Skip to content

Elizabeth Warren’s Last Major Primary Rival Ends Bid, Endorses Her Senate Run

Massachusetts state Rep. Thomas Conroy (D) dropped his bid for the Senate today, leaving presumptive nominee Elizabeth Warren an almost perfectly clear path to the Democratic nod to take on Sen. Scott Brown (R) in 2012.

Conroy, who gained local fame by walking more than 650 miles across the Bay State as part of his campaign, said he would run for re-election to his state House seat instead.

“[A]fter much reflection, it is clear that, while support for my candidacy has been generous, we could not run the kind of campaign we needed to run throughout next year,” he said in a statement on his website. “With deep gratitude and a still strong commitment to a winning path forward for all, I am withdrawing from the race for U.S. Senate.”

The Boston Globe reported that Conroy endorsed Warren in a news conference.

Warren, a Harvard Law School professor, now faces three non-credible candidates and may avoid a primary all together. If her opponents don’t meet a 15 percent threshold of support at the state Democratic convention next year, she won’t face anyone on the ballot in the Sept. 6 primary.

John Walsh, the chairman of the state Democratic Party, called Conroy “hard-working and substantive, a rising talent to watch,” in a tweet. “Classy withdrawal,” Walsh wrote on Twitter.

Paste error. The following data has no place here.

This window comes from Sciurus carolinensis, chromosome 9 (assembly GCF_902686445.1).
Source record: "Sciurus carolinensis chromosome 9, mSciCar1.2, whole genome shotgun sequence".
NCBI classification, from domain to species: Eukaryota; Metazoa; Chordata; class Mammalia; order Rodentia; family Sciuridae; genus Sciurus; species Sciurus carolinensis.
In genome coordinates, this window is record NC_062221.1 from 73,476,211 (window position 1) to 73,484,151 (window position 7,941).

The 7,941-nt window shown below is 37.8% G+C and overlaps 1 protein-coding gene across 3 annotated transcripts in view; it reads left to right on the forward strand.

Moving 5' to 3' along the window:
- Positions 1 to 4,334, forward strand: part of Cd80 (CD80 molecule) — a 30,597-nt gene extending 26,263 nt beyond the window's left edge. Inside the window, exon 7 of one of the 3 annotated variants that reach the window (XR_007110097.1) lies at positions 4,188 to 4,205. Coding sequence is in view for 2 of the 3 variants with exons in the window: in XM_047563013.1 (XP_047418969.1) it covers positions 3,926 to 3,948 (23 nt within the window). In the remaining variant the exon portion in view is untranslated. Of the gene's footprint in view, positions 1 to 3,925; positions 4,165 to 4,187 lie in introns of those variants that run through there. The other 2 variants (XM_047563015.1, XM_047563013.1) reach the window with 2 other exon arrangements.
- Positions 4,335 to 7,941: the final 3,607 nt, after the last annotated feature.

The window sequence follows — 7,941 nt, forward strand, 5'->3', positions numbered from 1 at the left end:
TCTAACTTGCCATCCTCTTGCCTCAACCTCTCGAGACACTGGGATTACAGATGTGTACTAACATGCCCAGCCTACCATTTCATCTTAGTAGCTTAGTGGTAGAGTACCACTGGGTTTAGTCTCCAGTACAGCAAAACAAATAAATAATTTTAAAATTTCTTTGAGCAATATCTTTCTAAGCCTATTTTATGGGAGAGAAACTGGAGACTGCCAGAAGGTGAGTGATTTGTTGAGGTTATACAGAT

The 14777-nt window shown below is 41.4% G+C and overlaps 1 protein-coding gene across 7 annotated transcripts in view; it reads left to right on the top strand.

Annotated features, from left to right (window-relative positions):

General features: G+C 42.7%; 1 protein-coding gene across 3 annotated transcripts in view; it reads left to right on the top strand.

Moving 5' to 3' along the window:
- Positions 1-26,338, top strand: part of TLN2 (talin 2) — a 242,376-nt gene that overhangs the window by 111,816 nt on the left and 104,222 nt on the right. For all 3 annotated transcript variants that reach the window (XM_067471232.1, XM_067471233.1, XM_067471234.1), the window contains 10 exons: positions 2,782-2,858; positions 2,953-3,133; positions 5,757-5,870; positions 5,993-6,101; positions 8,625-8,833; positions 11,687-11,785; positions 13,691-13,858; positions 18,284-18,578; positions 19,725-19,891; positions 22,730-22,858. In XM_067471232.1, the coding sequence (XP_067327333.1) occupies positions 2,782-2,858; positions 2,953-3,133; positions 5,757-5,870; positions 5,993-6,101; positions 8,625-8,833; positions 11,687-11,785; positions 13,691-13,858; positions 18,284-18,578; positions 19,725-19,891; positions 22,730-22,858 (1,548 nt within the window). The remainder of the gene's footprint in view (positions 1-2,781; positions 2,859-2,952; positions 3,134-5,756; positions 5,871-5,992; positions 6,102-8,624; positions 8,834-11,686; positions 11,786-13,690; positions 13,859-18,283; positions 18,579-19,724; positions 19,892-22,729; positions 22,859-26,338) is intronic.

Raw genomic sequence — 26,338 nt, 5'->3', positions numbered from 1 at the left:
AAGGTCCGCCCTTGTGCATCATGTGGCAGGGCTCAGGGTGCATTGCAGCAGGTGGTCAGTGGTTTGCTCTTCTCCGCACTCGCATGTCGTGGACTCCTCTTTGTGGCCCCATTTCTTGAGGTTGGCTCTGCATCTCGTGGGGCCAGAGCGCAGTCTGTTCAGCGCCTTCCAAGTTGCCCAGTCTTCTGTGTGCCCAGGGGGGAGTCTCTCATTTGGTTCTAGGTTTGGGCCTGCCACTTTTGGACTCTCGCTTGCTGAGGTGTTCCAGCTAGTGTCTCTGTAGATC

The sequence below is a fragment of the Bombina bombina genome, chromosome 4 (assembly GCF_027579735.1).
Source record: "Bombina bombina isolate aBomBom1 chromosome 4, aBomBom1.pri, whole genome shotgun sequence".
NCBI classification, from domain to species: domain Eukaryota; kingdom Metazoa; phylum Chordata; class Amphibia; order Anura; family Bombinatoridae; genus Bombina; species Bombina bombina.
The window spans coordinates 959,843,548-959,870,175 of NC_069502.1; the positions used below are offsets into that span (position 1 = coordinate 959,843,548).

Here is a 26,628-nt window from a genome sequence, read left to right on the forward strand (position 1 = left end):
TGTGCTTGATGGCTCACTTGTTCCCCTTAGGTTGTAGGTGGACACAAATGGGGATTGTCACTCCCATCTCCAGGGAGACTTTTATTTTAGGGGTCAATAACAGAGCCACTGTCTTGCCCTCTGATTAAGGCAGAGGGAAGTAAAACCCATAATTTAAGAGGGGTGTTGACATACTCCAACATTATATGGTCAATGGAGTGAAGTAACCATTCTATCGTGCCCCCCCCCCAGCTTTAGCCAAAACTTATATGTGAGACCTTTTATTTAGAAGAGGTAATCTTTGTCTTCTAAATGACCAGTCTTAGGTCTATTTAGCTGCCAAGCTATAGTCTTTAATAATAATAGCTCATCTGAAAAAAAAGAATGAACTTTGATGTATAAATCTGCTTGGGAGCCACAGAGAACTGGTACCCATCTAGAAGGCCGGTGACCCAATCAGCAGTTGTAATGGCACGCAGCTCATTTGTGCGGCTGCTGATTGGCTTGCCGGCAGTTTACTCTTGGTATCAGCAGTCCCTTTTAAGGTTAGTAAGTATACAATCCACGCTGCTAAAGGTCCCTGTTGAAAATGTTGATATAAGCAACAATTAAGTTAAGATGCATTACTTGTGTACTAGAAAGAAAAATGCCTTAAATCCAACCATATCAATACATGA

The race between Warren and Brown has already become heated, with millions of dollars of advertising on TV and sharp accusations between their camps. In one recent poll, Warren had a small edge in a horserace matchup.

Roll Call Politics rates the Massachusetts Senate race a Tossup.

Recent Stories

At Aspen conference, a call to prioritize stopping gun violence

Appeals court rules preventive care task force unconstitutional

Key players return to Congressional Softball Game, this time at the microphone

Bannon asks Supreme Court to keep him out of prison

Her family saw the horrors of the Holocaust. Now Rep. Becca Balint seeks to ‘hold this space’

Supreme Court clarifies when a gun law is constitutional